As the digital platform project started, the global Covid-19 pandemic had reached Australia. By April 1, 2020, the Western Australian Government had instituted strict travel restrictions that closed the State's borders and restricted travel within the State. 

The restrictions would be in place for months to come, which meant key Art Processors staff — primarily based in Melbourne — could not travel to Western Australia to do the usual scoping, assessment and in-person consultation standard for a project of this size. 

With a tight deadline to deliver the project by the Museum's opening date, the Art Processors team swung into gear. For one of the key producers on the project, Jamie Houge, it was an unusual introduction to life at Art Processors.

"We started in April, and delivered the project in November. I started my job at Art Processors, and then one week later, we all started working from home. I never worked in the Melbourne office. I worked from home pretty much the whole time," she says.

Art Processors' head of content on the project at the time, Renae Mason, says it seemed like a massive undertaking initially. The pandemic created high levels of uncertainty. Still, once the team worked out all the processes and procedures, everything progressed relatively smoothly.

"We did this project from beginning to end without stepping foot on Perth soil. There were a few preliminary visits with the clients before Covid, but we did all the work online and in video meetings. That was unique," says Mason, who is based in Wollongong, NSW. 

Houge says the team planned and prepared thoroughly to ensure all the necessary groundwork could get done on the project's technical and content delivery aspects, despite the physical restrictions imposed by Covid-19 lockdowns and restrictions.

"It was a big digital infrastructure project with the software required for the app, as well as all the content creation and integration with WA Museum’s existing systems. It was complex on a few different levels, including content production, software, plus user experience. All three of those components were quite involved, and Covid-19 threw up some extra hurdles. Every part of it was huge, with a lot of little details, and members of the team were based around Australia and the world," she says.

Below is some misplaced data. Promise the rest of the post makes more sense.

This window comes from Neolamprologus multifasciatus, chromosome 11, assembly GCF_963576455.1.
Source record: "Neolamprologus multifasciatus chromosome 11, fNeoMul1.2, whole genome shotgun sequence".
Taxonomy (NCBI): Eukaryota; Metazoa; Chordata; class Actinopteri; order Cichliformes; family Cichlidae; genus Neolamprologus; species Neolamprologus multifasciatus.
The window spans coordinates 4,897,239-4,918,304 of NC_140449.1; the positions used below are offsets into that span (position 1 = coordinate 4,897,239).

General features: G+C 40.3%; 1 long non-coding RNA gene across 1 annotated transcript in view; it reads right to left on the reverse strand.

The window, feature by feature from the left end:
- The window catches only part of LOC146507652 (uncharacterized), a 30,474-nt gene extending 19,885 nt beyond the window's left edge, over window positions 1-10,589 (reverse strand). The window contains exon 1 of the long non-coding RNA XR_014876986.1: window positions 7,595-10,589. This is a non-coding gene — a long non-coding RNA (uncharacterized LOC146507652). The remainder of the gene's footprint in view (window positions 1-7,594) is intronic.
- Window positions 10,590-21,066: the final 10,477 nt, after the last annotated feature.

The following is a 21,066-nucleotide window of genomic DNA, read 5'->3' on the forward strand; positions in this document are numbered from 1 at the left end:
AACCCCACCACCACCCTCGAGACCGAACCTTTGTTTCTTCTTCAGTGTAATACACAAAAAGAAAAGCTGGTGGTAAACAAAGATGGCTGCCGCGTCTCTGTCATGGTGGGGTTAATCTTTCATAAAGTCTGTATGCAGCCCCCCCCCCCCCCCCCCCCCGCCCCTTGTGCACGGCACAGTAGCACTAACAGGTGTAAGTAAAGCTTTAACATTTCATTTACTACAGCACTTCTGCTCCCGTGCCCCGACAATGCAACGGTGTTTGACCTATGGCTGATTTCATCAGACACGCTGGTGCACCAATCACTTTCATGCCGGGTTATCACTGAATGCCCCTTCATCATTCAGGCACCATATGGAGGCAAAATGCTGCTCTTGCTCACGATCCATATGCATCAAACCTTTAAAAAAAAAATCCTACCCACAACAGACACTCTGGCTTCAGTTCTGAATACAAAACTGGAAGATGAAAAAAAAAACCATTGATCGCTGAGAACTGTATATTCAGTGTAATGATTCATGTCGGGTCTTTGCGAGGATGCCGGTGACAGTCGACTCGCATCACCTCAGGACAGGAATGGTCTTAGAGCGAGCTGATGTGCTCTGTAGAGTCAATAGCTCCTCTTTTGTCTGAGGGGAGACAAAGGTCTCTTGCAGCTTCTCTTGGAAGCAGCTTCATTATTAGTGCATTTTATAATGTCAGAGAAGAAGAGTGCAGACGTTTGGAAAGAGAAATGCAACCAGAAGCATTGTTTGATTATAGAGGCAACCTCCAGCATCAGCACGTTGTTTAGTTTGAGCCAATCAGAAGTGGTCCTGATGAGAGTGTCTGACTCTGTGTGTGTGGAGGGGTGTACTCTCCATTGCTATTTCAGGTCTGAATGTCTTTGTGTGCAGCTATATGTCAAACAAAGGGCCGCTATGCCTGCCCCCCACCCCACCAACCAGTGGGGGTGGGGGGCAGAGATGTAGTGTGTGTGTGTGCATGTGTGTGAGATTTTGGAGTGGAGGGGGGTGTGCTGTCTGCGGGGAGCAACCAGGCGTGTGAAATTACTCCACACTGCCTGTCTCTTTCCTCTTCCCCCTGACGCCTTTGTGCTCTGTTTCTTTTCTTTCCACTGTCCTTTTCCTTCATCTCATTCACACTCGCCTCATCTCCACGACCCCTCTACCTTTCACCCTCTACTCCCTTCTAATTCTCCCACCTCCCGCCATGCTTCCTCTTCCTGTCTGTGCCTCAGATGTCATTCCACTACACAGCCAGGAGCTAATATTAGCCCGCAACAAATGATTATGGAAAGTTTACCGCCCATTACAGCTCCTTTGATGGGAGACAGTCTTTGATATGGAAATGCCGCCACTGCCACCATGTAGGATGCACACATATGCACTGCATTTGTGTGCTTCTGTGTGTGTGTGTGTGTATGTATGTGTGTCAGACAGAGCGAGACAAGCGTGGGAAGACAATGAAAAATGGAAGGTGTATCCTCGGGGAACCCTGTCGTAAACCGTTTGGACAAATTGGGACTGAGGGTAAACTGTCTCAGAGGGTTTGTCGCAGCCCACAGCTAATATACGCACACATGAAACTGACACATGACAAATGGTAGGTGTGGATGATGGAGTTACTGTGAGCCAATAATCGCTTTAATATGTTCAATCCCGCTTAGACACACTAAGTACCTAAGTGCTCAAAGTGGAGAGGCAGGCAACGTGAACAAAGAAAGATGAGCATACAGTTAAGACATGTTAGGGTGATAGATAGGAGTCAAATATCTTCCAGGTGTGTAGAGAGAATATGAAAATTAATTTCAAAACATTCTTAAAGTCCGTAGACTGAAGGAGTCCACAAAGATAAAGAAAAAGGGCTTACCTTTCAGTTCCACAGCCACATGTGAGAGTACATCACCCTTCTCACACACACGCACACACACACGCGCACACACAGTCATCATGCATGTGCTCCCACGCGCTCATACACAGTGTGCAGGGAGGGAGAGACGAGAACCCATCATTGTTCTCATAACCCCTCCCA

Working closely with key Museum staff and hiring trusted local contractors for on-the-ground technical and creative work, Art Processors set about bringing the Museum's vision to life.

"One of the unique aspects of the work is that it's location-aware," says Houge. 

"We put Bluetooth beacons across the whole Museum site to create a digital blueprint of those spaces. That enabled us to augment those spaces in areas and objects with a layer of storytelling, an important part of the immersive audio tours and the app experience for end-users. We engaged a Perth-based technologist to assist with the hardware deployment."

Mapping the eight large galleries and external spaces with the beacons created the digital platform's physical infrastructure. The beacons work to trigger content and deliver it to the app as the visitor enters a space. 

Holzner explains that another valuable aspect of location-aware mapping is that it delivers data-rich feedback to the Museum. "It enables the Museum to collect data and insights and analytics on what visitors have been paying particular attention to, such as how much time they spend listening to pieces of audio and how long they spend in specific galleries, and the exhibits and content that resonate most strongly,” he says.

“Over time, the Museum can get an accurate reading of what works and what doesn’t. It can help guide decisions around how they invest in content and the different styles and approaches they take over time, eliminating the guesswork.”’

 

A person holding a mobile device displaying options for WA Museum Boola Bardip Gogo audio experience.

Delivering quality content

Of course, the platform required a huge amount of content. Simondson says the Museum's curatorial team worked with Art Processors to sift through and settle on around 80 key exhibits for specific audio tours featured on the Gogo app. The tours are divided into two categories: immersive, linear 'let us guide you' style audio tours and 'go your own way" style tours that allow visitors to personalise their museum experience.